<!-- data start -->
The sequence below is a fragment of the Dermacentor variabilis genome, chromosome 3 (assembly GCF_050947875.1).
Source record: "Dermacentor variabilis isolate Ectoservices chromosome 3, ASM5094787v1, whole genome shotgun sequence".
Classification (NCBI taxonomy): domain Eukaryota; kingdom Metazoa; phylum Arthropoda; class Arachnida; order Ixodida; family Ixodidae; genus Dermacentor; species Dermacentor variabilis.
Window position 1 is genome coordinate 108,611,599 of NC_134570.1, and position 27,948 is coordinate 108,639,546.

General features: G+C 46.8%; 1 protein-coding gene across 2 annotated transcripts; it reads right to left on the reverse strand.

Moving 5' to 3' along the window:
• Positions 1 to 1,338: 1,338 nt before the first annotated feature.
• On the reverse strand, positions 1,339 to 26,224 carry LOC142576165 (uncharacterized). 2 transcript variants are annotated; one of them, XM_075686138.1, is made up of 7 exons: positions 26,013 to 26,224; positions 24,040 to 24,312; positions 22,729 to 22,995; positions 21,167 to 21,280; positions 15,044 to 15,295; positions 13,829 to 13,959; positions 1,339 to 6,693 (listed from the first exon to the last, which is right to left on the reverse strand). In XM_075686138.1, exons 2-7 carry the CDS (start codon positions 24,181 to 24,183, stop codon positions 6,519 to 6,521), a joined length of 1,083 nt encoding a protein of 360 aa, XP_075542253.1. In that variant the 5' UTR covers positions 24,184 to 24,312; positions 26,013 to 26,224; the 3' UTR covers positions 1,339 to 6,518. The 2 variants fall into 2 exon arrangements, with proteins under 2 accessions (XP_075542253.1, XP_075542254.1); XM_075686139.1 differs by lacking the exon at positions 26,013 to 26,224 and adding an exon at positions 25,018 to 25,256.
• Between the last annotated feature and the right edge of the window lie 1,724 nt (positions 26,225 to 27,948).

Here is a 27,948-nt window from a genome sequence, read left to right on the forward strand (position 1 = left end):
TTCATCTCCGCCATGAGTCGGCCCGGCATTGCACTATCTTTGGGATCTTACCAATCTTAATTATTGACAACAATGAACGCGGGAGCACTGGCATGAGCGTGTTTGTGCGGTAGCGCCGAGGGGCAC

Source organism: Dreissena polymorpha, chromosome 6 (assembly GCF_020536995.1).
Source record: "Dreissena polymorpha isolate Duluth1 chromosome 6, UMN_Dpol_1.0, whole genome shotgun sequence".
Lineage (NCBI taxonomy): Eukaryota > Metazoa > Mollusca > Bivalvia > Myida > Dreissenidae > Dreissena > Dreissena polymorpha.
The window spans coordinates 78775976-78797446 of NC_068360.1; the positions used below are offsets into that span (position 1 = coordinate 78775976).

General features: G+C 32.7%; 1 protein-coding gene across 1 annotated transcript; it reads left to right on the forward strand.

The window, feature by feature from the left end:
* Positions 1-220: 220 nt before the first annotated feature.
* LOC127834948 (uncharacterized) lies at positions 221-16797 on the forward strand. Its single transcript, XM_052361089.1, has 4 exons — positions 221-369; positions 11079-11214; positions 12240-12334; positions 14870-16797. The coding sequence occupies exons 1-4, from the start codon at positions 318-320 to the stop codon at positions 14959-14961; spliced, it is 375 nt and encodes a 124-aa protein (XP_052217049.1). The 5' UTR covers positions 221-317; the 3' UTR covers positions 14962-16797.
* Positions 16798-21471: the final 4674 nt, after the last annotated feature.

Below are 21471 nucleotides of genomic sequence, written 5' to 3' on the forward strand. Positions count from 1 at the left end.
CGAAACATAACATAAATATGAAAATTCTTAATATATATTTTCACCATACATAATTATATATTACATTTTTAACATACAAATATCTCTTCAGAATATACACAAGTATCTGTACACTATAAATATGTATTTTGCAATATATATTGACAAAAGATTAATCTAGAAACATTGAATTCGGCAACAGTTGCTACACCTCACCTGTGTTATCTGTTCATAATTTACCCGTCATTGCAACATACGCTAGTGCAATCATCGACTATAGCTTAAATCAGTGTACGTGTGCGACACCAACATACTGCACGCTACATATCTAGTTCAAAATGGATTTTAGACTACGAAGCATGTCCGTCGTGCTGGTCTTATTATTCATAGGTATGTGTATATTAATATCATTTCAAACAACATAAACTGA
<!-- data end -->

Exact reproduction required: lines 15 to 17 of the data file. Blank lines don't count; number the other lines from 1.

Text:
The window spans coordinates 78775976-78797446 of NC_068360.1; the positions used below are offsets into that span (position 1 = coordinate 78775976).

General features: G+C 32.7%; 1 protein-coding gene across 1 annotated transcript; it reads left to right on the forward strand.

The window, feature by feature from the left end: